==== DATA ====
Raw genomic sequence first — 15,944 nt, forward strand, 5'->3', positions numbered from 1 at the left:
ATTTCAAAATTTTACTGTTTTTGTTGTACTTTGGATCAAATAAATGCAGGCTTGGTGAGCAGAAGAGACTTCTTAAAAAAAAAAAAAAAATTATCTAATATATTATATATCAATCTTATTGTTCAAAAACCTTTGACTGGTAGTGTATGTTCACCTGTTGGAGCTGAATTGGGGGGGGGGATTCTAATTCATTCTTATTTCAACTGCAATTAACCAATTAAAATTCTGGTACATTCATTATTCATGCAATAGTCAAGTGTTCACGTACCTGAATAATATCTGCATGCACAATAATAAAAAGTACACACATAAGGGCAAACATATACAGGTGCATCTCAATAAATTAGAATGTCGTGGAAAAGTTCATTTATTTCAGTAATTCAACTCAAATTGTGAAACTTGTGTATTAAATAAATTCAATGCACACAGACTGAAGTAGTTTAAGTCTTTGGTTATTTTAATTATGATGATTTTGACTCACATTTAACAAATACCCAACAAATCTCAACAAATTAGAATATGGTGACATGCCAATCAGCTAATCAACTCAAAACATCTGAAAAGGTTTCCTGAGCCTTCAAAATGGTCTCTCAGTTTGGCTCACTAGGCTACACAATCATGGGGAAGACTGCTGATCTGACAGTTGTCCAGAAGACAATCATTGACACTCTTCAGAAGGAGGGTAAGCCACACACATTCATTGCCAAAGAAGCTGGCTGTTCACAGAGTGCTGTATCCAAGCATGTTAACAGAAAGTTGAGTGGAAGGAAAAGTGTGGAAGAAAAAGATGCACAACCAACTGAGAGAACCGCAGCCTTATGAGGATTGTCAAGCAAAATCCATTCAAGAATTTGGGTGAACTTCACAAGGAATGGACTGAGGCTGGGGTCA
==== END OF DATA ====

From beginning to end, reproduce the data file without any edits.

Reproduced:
Raw genomic sequence first — 15,944 nt, forward strand, 5'->3', positions numbered from 1 at the left:
ATTTCAAAATTTTACTGTTTTTGTTGTACTTTGGATCAAATAAATGCAGGCTTGGTGAGCAGAAGAGACTTCTTAAAAAAAAAAAAAAAATTATCTAATATATTATATATCAATCTTATTGTTCAAAAACCTTTGACTGGTAGTGTATGTTCACCTGTTGGAGCTGAATTGGGGGGGGGGATTCTAATTCATTCTTATTTCAACTGCAATTAACCAATTAAAATTCTGGTACATTCATTATTCATGCAATAGTCAAGTGTTCACGTACCTGAATAATATCTGCATGCACAATAATAAAAAGTACACACATAAGGGCAAACATATACAGGTGCATCTCAATAAATTAGAATGTCGTGGAAAAGTTCATTTATTTCAGTAATTCAACTCAAATTGTGAAACTTGTGTATTAAATAAATTCAATGCACACAGACTGAAGTAGTTTAAGTCTTTGGTTATTTTAATTATGATGATTTTGACTCACATTTAACAAATACCCAACAAATCTCAACAAATTAGAATATGGTGACATGCCAATCAGCTAATCAACTCAAAACATCTGAAAAGGTTTCCTGAGCCTTCAAAATGGTCTCTCAGTTTGGCTCACTAGGCTACACAATCATGGGGAAGACTGCTGATCTGACAGTTGTCCAGAAGACAATCATTGACACTCTTCAGAAGGAGGGTAAGCCACACACATTCATTGCCAAAGAAGCTGGCTGTTCACAGAGTGCTGTATCCAAGCATGTTAACAGAAAGTTGAGTGGAAGGAAAAGTGTGGAAGAAAAAGATGCACAACCAACTGAGAGAACCGCAGCCTTATGAGGATTGTCAAGCAAAATCCATTCAAGAATTTGGGTGAACTTCACAAGGAATGGACTGAGGCTGGGGTCA